What is the Supreme Court of Canada

The Supreme Court of Canada is the Canada’s highest court, with its decisions binding upon all other courts within the territory of the country. This structure is positioned at the top of court hierarchy and is the final place for appeal hearings from both the federal court and the provincial courts. The Supreme Court consists of nine members: a chief justice and eight associate justices called “puisne judges”. By tradition, three of the nine are from Quebec, three others come from Ontario, two elected members come from the West and one comes from Atlantic Canada. They sit for eighteen weeks, starting the first Monday in October and ending in June or July. Apart from their role within the Supreme Court, the chief justices perform one more function: he/she is also a deputy of the Governor General. In all cases when the Governor General is absent from the county for more than a month (or in case he or she passes away), the chief justices should meet all obligations and functions of the Governor General.

All Supreme Court judges are appointed by the governor-in-council. Since 2006, all the nominees have to appear before an all-party committee of the House of Commons and face a three-hour questioning. However, the committee has no right to veto a nominee. The final say on nominee’s withdrawal belongs to the prime minister. The Supreme Court administration amounts to approximately 150 individuals. Each judge has three judicial assistants who carry out research assistance for a one-year period. Law assistants and court attendants are obliged to manage the justices’ offices. The annual salary of the chief justice is about $279 000 and of a puisne justice is lawapproximately $258 000.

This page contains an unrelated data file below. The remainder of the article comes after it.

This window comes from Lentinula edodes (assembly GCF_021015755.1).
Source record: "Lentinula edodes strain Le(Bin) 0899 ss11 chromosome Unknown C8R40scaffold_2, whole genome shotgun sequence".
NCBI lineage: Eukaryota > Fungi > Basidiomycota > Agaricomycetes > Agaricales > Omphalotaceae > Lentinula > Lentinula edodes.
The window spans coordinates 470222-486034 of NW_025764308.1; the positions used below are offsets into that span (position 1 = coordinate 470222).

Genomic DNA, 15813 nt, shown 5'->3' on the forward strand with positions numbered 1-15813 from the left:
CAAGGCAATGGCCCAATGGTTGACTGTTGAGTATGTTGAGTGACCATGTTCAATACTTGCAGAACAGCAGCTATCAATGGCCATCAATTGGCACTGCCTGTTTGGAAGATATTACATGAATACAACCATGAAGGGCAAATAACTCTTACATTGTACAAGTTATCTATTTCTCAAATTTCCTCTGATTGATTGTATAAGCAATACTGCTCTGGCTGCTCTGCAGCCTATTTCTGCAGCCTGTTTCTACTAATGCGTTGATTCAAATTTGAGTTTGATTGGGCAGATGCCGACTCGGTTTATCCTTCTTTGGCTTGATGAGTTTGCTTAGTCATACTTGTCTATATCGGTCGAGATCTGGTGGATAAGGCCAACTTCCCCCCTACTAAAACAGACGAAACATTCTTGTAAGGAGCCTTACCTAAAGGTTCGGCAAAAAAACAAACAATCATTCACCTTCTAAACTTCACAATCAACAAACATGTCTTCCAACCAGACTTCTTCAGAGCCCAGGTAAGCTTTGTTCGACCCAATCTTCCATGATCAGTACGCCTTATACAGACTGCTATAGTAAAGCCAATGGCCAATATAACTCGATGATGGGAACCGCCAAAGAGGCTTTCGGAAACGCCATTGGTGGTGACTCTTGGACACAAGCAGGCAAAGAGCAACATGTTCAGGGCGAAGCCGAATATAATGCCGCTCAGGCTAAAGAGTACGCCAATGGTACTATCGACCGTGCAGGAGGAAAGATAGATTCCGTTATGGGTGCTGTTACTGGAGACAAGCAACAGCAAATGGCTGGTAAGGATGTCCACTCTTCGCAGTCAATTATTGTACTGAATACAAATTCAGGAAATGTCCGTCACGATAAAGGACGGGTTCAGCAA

The Supreme Court’s jurisdiction spreads over all areas of law: constitutional, administrative, criminal and private law. The structure deals with appeals from the court of last resort, both provincial/territorial courts of appeal and the Federal Court of Appeal. The Court makes the final decisions on cases brought up from three sources: a party who wishes to appeal the decision of a lower court; cases, determined as “as of right” appeals; and references from the federal government that require the Supreme Court’s opinion on problems referred to it by the governor-in-council.

The Supreme Court of Canada was founded in 1875 through an act of the Parliament. That was the third bill introduced by Canada’s Parliament with the aim to establish the highest judicial institution. It was passed successfully after two preceding bills failed to gain majority approval in 1869 and 1870. From its very beginning, the Supreme Court was housed in the Railway Committee Room at the House of Commons. Seven years later, it moved to its own poky building in Bank Street in the capital. The present-day Supreme Court building, which is located to the west of the Parliament buildings on a steep slope above the Ottawa River, was constructed during the 1940s. It was designed by the prominent Montreal architect Ernest Cormier. The first case was heard in the new building in January 1946 and at present, the Supreme Court of Canada sits in the capital city of Ottawa.